Score N/A
Peer assessment score (5.0 highest) 1.4
Assessment score by lawyers/judges (5.0 highest) 1.4
25th-75th percentile GPA scores for all students 2.8-3.26
25th-75th percentile LSAT scores for all students 149-153
Overall acceptance rate 22.3%
Student/faculty ratio 12.2
Graduates employed at graduation N/A
Graduates known to be employed nine months after graduation 79.6%
School's bar passage rate for first-time test takers 92.3%
State where the greatest number of first-time test takers took the bar MD
Statewide bar passage rate for first-time test takers 85.4%

University of the District of Columbia David A. Clarke School of Law

Washington DC or the District of Columbia is a planned capital. You can see that in the spacious city. After the United States had fought for independence, New York City and later Philadelphia was designated as the capital, but the desire to create a new city on the Potomac River quickly came up .

For this purpose, an area was separated from the states of Virginia and Maryland in 1791, with Washington DC initially growing very slowly and therefore the areas west of the Potomac returned to Virginia in 1846 and form what is now neighboring Arlington County. A Frenchman named Pierre Charles LŽEntfant (1754 - 1825) was commissioned to design the new capital.

The city was named after the first President of the United States, George Washington (1732 - 1799) and should not be confused with the U.S. state of Washington (State) on the Pacific.

Politically, the federal district is something special in the United States. It reports directly to the United States Congress, and Washington DC residents have been allowed to vote in presidential elections since 1964. The city is considered a stronghold of the Democrats, which is also a reason why the upgrade to the full state of the United States is not necessarily in the interest of the Republicans.

Special status and seat of international organizations

The residents of Washington DC are otherwise significantly restricted in elections. The city has a mayor and a city council, but the highest authority remains the congress. Washington DC has one delegate, but it is only allowed to vote on the committees. The district is not represented in the Senate. This state has repeatedly led to discussions about the status, but so far it has not been possible to resolve it.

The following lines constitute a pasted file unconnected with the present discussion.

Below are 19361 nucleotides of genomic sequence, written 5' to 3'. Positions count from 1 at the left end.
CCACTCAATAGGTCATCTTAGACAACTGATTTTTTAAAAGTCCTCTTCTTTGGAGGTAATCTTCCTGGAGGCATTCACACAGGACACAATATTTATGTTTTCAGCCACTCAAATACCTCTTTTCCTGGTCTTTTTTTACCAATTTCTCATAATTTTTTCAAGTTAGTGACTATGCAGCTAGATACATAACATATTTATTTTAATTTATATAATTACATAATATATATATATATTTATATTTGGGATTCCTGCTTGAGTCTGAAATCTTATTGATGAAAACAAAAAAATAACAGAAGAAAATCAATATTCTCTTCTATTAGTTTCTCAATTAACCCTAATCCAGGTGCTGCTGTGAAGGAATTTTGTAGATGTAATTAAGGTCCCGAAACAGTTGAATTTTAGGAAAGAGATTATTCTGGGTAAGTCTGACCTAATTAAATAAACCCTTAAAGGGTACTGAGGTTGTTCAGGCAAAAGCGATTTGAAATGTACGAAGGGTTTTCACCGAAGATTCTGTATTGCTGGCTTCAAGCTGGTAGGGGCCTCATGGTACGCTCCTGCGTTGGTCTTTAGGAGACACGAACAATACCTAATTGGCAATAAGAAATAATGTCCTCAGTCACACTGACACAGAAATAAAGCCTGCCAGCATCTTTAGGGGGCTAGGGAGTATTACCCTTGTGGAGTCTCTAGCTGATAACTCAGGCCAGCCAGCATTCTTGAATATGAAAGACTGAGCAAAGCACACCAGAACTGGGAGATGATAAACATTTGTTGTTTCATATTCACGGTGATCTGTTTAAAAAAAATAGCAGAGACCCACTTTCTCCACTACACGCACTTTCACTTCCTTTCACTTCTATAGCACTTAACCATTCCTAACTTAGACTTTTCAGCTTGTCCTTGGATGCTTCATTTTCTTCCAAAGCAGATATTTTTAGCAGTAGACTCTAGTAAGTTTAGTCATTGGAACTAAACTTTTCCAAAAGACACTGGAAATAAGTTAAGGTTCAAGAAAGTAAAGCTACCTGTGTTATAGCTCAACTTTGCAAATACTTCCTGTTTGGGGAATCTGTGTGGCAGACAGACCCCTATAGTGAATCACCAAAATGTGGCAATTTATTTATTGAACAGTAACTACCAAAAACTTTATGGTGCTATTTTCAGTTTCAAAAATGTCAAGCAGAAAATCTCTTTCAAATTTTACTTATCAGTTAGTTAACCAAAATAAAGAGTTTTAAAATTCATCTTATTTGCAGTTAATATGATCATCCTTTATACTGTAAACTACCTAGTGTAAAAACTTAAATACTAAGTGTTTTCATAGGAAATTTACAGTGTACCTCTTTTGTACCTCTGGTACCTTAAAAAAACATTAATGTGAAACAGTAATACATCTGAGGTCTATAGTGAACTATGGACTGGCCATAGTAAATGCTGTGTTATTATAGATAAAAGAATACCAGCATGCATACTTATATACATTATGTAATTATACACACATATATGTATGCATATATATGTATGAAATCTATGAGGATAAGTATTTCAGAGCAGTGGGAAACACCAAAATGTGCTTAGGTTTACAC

Various proposals such as the return of the area to Maryland with the exception of some government institutions or the declaration of representation rights by law have so far failed. This situation is rather paradoxical for the residents of Washington DC, because on the one hand they have the privilege of being residents of the capital city, and on the other hand they have only limited political rights.

Otherwise, Washington DC, with the surrounding suburbs in Maryland and Virginia, is the seventh largest metropolitan area in the United States and the center of power in the country. This is where the top power of all government elements in the separation of powers of the United States are. Both the Congress, the President and the Supreme Court are located in the city. In addition, there are countless foreign embassies, lobbyist associations, national and international groups and international organizations such as the World Bank, the International Monetary Fund, the Inter-American Development Bank and the Organization of American States (OAS) in Washington DC

Contrary to the country's overall composition, the capital of the USA is predominantly African-American, although dominance has waned somewhat in recent decades. Today, almost half of the residents are African-American, followed by Americans of European origin, as well as Asians, Native Americans and Latin Americans. Despite being the capital, Washington DC has some poorer neighborhoods in the surrounding area. This is also one of the reasons why overall crime statistics have been relatively high in the past.

The strongest religions in the city are the Catholic Church, the Baptists, the Anglicans as well as Muslim and Jewish minorities.